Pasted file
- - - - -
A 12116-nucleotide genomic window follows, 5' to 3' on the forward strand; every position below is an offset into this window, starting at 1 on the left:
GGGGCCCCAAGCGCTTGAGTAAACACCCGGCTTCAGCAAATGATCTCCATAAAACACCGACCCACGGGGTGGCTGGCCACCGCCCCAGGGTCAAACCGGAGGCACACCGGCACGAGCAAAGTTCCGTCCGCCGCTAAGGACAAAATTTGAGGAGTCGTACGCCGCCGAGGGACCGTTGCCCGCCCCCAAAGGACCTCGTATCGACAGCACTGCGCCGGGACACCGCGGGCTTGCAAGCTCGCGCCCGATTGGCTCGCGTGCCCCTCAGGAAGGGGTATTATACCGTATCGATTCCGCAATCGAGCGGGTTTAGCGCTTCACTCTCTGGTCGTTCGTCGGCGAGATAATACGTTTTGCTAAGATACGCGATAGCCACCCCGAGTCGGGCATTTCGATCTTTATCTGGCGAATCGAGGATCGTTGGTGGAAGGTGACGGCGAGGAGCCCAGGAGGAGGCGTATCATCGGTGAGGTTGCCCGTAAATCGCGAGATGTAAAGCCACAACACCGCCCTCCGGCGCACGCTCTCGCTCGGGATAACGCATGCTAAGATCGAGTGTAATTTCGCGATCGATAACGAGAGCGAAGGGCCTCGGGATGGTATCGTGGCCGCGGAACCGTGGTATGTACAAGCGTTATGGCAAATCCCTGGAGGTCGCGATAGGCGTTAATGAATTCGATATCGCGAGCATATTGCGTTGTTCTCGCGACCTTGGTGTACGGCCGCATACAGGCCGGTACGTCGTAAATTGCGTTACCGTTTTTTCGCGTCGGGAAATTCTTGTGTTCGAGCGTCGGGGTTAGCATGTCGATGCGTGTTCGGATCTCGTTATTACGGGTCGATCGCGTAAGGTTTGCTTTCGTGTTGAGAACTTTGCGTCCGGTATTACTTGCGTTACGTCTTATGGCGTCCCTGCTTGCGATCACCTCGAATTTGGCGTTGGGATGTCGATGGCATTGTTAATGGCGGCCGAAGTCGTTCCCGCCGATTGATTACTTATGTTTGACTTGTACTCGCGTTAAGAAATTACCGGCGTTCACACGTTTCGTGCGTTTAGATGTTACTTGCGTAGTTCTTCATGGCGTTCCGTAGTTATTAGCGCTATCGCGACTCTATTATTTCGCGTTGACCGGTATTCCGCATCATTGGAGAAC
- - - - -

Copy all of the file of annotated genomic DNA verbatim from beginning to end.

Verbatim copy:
A 12116-nucleotide genomic window follows, 5' to 3' on the forward strand; every position below is an offset into this window, starting at 1 on the left:
GGGGCCCCAAGCGCTTGAGTAAACACCCGGCTTCAGCAAATGATCTCCATAAAACACCGACCCACGGGGTGGCTGGCCACCGCCCCAGGGTCAAACCGGAGGCACACCGGCACGAGCAAAGTTCCGTCCGCCGCTAAGGACAAAATTTGAGGAGTCGTACGCCGCCGAGGGACCGTTGCCCGCCCCCAAAGGACCTCGTATCGACAGCACTGCGCCGGGACACCGCGGGCTTGCAAGCTCGCGCCCGATTGGCTCGCGTGCCCCTCAGGAAGGGGTATTATACCGTATCGATTCCGCAATCGAGCGGGTTTAGCGCTTCACTCTCTGGTCGTTCGTCGGCGAGATAATACGTTTTGCTAAGATACGCGATAGCCACCCCGAGTCGGGCATTTCGATCTTTATCTGGCGAATCGAGGATCGTTGGTGGAAGGTGACGGCGAGGAGCCCAGGAGGAGGCGTATCATCGGTGAGGTTGCCCGTAAATCGCGAGATGTAAAGCCACAACACCGCCCTCCGGCGCACGCTCTCGCTCGGGATAACGCATGCTAAGATCGAGTGTAATTTCGCGATCGATAACGAGAGCGAAGGGCCTCGGGATGGTATCGTGGCCGCGGAACCGTGGTATGTACAAGCGTTATGGCAAATCCCTGGAGGTCGCGATAGGCGTTAATGAATTCGATATCGCGAGCATATTGCGTTGTTCTCGCGACCTTGGTGTACGGCCGCATACAGGCCGGTACGTCGTAAATTGCGTTACCGTTTTTTCGCGTCGGGAAATTCTTGTGTTCGAGCGTCGGGGTTAGCATGTCGATGCGTGTTCGGATCTCGTTATTACGGGTCGATCGCGTAAGGTTTGCTTTCGTGTTGAGAACTTTGCGTCCGGTATTACTTGCGTTACGTCTTATGGCGTCCCTGCTTGCGATCACCTCGAATTTGGCGTTGGGATGTCGATGGCATTGTTAATGGCGGCCGAAGTCGTTCCCGCCGATTGATTACTTATGTTTGACTTGTACTCGCGTTAAGAAATTACCGGCGTTCACACGTTTCGTGCGTTTAGATGTTACTTGCGTAGTTCTTCATGGCGTTCCGTAGTTATTAGCGCTATCGCGACTCTATTATTTCGCGTTGACCGGTATTCCGCATCATTGGAGAAC